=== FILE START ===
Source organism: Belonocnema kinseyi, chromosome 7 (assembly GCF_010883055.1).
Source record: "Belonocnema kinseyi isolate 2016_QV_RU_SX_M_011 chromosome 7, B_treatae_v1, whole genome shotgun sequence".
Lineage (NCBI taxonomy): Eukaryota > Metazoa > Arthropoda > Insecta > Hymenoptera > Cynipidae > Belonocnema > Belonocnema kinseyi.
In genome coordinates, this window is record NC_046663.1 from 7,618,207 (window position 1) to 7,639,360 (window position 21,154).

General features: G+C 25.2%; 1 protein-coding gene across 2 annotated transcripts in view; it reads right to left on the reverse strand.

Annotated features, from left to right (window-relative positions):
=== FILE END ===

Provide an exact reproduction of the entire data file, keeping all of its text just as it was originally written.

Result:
Source organism: Belonocnema kinseyi, chromosome 7 (assembly GCF_010883055.1).
Source record: "Belonocnema kinseyi isolate 2016_QV_RU_SX_M_011 chromosome 7, B_treatae_v1, whole genome shotgun sequence".
Lineage (NCBI taxonomy): Eukaryota > Metazoa > Arthropoda > Insecta > Hymenoptera > Cynipidae > Belonocnema > Belonocnema kinseyi.
In genome coordinates, this window is record NC_046663.1 from 7,618,207 (window position 1) to 7,639,360 (window position 21,154).

General features: G+C 25.2%; 1 protein-coding gene across 2 annotated transcripts in view; it reads right to left on the reverse strand.

Annotated features, from left to right (window-relative positions):